Knit & Crochet Accessories for Face Coverings

Face masks are here to stay for the foreseeable future, and we've seen many crafters answer the call to make their own cloth face coverings - even some folks who have never sewed before! Vickie Howell has a fabulous round-up of free sewing patterns and tutorial, which also includes some no-sew options. Click here to check it out!

Even if you don't sew, you can still put a crafty spin on your face coverings. Many crafters are using up leftover bits of yarn to make face mask adapters to keep masks secure and reduce irritation by keeping elastic away from the skin behind the ears. Click the links below to check out these FREE knit & crochet patterns to try (Ravelry links where noted)!

Knitting Patterns for Face Mask Adapters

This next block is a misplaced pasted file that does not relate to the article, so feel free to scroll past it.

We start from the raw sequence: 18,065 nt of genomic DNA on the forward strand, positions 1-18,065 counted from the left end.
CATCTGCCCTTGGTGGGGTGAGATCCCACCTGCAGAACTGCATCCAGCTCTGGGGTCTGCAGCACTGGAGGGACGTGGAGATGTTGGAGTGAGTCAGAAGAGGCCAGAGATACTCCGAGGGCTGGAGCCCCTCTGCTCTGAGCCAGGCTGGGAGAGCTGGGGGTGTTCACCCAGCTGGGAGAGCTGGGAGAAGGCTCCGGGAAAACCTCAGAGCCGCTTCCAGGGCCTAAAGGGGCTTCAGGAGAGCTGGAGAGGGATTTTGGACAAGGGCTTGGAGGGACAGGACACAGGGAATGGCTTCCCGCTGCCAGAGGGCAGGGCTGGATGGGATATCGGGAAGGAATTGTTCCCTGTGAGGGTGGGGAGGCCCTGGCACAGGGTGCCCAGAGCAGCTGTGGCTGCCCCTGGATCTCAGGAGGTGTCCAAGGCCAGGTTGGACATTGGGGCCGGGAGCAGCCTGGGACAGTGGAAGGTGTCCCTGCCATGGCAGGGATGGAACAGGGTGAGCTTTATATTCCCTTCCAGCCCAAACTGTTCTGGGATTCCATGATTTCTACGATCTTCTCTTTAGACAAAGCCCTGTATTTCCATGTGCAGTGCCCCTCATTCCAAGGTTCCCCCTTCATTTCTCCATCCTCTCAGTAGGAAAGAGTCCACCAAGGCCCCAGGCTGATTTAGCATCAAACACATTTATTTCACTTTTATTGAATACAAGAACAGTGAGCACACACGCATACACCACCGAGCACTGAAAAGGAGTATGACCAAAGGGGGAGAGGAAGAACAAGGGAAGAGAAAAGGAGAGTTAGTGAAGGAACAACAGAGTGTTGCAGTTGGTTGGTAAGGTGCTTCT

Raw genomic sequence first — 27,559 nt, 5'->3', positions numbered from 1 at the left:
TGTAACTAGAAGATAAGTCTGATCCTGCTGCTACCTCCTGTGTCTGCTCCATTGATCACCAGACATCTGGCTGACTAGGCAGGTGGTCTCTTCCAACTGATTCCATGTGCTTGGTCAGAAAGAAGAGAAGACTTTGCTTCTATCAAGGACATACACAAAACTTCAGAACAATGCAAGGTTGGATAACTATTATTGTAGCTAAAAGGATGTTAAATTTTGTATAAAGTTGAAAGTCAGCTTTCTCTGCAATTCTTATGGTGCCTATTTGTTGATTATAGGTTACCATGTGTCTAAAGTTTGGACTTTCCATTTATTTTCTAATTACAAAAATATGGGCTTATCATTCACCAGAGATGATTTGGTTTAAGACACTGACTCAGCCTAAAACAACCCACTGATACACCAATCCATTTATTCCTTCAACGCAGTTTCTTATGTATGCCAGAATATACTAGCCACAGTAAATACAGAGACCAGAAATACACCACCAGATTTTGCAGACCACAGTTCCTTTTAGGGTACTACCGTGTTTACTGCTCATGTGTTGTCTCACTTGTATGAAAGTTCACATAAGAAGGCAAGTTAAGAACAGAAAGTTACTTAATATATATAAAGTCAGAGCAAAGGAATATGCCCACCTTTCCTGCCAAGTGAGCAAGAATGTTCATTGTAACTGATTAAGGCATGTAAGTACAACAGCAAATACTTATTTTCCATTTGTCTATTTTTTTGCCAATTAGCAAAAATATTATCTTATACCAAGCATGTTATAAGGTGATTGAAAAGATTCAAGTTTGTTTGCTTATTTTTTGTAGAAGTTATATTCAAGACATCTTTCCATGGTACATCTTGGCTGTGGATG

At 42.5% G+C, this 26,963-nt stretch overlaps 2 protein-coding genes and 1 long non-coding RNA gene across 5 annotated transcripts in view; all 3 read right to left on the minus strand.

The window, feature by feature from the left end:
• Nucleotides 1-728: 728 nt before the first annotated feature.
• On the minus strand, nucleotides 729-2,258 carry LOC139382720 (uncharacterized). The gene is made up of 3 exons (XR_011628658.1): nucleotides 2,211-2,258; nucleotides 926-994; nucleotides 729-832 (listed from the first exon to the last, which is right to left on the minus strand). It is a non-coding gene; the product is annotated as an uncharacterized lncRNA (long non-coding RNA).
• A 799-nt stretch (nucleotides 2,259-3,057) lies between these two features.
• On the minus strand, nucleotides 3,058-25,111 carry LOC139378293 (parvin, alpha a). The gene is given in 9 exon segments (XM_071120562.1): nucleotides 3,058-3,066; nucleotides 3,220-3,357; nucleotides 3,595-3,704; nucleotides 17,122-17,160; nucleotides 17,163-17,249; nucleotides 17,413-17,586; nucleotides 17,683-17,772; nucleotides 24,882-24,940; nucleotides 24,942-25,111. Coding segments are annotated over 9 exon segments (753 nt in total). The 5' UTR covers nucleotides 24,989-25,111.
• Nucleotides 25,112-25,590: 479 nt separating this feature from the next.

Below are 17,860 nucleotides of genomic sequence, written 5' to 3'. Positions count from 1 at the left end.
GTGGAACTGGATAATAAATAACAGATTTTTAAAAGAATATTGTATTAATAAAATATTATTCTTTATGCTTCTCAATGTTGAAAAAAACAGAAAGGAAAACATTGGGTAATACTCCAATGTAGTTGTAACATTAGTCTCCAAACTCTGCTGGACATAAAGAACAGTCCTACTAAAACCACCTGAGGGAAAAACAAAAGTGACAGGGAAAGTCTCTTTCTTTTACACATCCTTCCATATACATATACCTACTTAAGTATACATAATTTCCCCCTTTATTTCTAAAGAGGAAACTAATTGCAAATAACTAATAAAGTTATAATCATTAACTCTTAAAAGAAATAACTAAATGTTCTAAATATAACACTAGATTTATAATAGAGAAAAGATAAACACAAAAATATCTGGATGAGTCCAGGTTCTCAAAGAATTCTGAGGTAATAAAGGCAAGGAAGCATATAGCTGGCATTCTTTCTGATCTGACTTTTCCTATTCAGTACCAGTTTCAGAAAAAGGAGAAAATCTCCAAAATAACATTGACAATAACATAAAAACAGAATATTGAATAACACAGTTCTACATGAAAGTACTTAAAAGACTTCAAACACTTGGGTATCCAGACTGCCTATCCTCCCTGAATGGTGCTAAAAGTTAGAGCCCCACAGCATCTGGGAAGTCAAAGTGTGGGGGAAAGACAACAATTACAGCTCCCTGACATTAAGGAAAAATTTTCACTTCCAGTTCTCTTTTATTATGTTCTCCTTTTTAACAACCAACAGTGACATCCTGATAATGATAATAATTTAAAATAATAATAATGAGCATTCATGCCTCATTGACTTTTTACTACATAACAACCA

Crochet Patterns for Face Mask Adapters

Face Mask Neck Cords

Here's another problem-solving idea from Vickie Howell: a crocheted face mask neck cord! In this free tutorial, Vickie shows how to crochet a Romanian cord which can be used to keep your face mask easily accessible around your neck for whenever you need it. So clever! 

Knitters could make a similar cord by knitting an I-cord and then following the finishing steps shared by Vickie in the previous link above. Check out the tutorial video below for the steps on making an I-Cord if you need a refresher on this technique!

Don't see your favorite pattern here? Share it with us below in the comments. We hope everyone is staying healthy and safe this summer!

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Your Guide to Yarn & Fiber Swaps